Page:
Of the thirty-five manuscripts that remain of the 12th-century Chronicle of Matthew of Edessa, not a single one dates from before 1590, but over half of them were produced by 1700. This pattern of survival reflects a wider reality for Armenian literature, where the ravages of war and persecution, especially in the 15th and 16th centuries, gave way to a period of relative peace in the 17th century that provided an opportunity for a conscious "rescue" of the Armenian literary heritage, especially (but not exclusively) centered around the Amrdolu monastery of Bitlis, near Lake Van. In this talk I will present some of the features and puzzles of the manuscript tradition of the Chronicle that speak to this restoration, and at the same time give us glimpses into the history of the developing Armenian diaspora.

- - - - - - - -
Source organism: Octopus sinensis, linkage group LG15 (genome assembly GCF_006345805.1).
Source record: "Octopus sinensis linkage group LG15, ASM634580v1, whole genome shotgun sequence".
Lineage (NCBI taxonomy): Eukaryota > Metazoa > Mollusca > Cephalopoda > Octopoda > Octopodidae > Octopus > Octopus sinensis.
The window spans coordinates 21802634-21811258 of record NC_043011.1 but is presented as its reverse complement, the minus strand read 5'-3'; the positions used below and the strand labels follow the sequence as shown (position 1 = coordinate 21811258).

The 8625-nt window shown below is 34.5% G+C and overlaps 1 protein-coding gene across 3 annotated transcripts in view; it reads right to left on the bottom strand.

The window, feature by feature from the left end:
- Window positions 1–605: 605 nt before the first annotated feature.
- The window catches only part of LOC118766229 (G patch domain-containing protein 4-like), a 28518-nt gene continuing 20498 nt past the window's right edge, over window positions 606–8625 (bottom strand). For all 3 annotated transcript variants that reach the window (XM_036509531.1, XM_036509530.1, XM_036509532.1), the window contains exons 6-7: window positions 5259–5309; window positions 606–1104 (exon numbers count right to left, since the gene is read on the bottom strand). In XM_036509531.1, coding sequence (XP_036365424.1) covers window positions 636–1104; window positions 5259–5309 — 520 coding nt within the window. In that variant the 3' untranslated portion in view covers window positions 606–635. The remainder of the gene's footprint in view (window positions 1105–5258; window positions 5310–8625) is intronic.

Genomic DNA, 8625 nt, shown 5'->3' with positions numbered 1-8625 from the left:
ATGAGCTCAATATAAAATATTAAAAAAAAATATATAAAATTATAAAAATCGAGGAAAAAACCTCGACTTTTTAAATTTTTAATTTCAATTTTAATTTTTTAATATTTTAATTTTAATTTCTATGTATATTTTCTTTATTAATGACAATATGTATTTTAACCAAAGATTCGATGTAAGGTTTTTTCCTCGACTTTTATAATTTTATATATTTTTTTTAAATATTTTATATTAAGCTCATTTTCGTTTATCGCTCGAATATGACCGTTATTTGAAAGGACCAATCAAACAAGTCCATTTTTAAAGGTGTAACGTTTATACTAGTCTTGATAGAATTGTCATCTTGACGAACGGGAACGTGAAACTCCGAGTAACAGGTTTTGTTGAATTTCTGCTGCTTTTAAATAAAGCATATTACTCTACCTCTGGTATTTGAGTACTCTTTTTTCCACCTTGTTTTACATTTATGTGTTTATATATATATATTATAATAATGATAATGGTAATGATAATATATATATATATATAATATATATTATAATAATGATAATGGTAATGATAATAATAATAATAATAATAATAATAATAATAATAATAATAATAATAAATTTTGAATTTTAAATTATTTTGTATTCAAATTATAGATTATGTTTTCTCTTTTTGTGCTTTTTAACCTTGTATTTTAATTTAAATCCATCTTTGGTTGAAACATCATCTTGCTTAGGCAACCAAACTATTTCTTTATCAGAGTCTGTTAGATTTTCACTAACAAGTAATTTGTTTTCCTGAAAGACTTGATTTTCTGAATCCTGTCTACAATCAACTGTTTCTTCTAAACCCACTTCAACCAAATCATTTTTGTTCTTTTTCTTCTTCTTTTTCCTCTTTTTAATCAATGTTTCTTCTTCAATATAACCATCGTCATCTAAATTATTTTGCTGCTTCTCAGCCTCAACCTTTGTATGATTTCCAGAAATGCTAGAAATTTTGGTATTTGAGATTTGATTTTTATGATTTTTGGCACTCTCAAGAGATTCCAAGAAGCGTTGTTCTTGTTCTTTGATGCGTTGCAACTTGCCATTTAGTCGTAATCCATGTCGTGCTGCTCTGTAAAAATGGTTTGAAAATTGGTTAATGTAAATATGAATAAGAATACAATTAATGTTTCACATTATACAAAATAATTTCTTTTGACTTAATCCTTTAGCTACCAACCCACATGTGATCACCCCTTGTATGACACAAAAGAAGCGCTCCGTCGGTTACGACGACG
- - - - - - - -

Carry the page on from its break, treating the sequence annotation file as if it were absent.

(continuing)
Tara L. Andrews is a Research Director at the Austrian Center for Digital Humanities and Cultural Heritage at the Austrian Academy of Sciences and University Professor of Digital Humanities in the Institute for History at the University of Vienna. Her fields of expertise include the history and historiography of the Christian Near East in the tenth to twelfth centuries, the application of computational and statistical methods for reconstruction of the copying history of ancient and medieval manuscripts (stemmatology), and reflection on the implications of employing digital media and computational methods in humanities contexts.